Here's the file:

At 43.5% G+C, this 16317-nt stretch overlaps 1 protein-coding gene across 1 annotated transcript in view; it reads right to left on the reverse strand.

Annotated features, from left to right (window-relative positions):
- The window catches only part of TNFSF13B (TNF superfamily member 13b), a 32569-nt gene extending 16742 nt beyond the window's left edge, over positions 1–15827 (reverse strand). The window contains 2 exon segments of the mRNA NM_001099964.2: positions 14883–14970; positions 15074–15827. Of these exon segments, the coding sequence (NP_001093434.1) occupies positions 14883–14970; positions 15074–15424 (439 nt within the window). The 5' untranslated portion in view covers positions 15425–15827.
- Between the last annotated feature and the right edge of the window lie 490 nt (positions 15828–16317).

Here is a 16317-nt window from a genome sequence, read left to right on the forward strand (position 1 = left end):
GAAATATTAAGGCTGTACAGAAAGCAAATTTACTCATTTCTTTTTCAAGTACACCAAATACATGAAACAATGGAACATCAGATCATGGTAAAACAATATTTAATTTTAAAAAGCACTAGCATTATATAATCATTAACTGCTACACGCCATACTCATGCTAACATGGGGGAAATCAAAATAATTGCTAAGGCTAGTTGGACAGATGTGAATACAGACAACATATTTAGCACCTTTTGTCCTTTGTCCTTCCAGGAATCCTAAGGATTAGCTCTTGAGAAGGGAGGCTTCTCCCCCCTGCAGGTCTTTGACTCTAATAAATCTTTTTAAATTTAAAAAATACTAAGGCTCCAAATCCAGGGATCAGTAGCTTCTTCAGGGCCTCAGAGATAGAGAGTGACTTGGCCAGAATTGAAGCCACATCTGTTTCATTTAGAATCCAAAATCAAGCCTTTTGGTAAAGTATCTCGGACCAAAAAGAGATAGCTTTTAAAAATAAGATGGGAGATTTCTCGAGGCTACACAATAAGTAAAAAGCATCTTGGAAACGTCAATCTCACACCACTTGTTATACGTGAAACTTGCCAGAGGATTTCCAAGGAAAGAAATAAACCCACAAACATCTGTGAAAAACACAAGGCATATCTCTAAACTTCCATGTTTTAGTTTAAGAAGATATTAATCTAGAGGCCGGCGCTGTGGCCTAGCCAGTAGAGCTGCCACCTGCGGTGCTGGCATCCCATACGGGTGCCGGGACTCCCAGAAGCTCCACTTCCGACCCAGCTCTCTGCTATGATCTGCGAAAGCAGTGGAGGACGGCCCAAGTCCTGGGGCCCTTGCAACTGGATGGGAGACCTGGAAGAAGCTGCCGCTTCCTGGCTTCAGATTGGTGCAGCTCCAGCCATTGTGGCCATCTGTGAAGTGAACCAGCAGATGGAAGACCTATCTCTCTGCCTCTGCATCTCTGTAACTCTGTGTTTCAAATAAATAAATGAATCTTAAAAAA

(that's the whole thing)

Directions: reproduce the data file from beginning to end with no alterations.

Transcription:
At 43.5% G+C, this 16317-nt stretch overlaps 1 protein-coding gene across 1 annotated transcript in view; it reads right to left on the reverse strand.

Annotated features, from left to right (window-relative positions):
- The window catches only part of TNFSF13B (TNF superfamily member 13b), a 32569-nt gene extending 16742 nt beyond the window's left edge, over positions 1–15827 (reverse strand). The window contains 2 exon segments of the mRNA NM_001099964.2: positions 14883–14970; positions 15074–15827. Of these exon segments, the coding sequence (NP_001093434.1) occupies positions 14883–14970; positions 15074–15424 (439 nt within the window). The 5' untranslated portion in view covers positions 15425–15827.
- Between the last annotated feature and the right edge of the window lie 490 nt (positions 15828–16317).

Here is a 16317-nt window from a genome sequence, read left to right on the forward strand (position 1 = left end):
GAAATATTAAGGCTGTACAGAAAGCAAATTTACTCATTTCTTTTTCAAGTACACCAAATACATGAAACAATGGAACATCAGATCATGGTAAAACAATATTTAATTTTAAAAAGCACTAGCATTATATAATCATTAACTGCTACACGCCATACTCATGCTAACATGGGGGAAATCAAAATAATTGCTAAGGCTAGTTGGACAGATGTGAATACAGACAACATATTTAGCACCTTTTGTCCTTTGTCCTTCCAGGAATCCTAAGGATTAGCTCTTGAGAAGGGAGGCTTCTCCCCCCTGCAGGTCTTTGACTCTAATAAATCTTTTTAAATTTAAAAAATACTAAGGCTCCAAATCCAGGGATCAGTAGCTTCTTCAGGGCCTCAGAGATAGAGAGTGACTTGGCCAGAATTGAAGCCACATCTGTTTCATTTAGAATCCAAAATCAAGCCTTTTGGTAAAGTATCTCGGACCAAAAAGAGATAGCTTTTAAAAATAAGATGGGAGATTTCTCGAGGCTACACAATAAGTAAAAAGCATCTTGGAAACGTCAATCTCACACCACTTGTTATACGTGAAACTTGCCAGAGGATTTCCAAGGAAAGAAATAAACCCACAAACATCTGTGAAAAACACAAGGCATATCTCTAAACTTCCATGTTTTAGTTTAAGAAGATATTAATCTAGAGGCCGGCGCTGTGGCCTAGCCAGTAGAGCTGCCACCTGCGGTGCTGGCATCCCATACGGGTGCCGGGACTCCCAGAAGCTCCACTTCCGACCCAGCTCTCTGCTATGATCTGCGAAAGCAGTGGAGGACGGCCCAAGTCCTGGGGCCCTTGCAACTGGATGGGAGACCTGGAAGAAGCTGCCGCTTCCTGGCTTCAGATTGGTGCAGCTCCAGCCATTGTGGCCATCTGTGAAGTGAACCAGCAGATGGAAGACCTATCTCTCTGCCTCTGCATCTCTGTAACTCTGTGTTTCAAATAAATAAATGAATCTTAAAAAA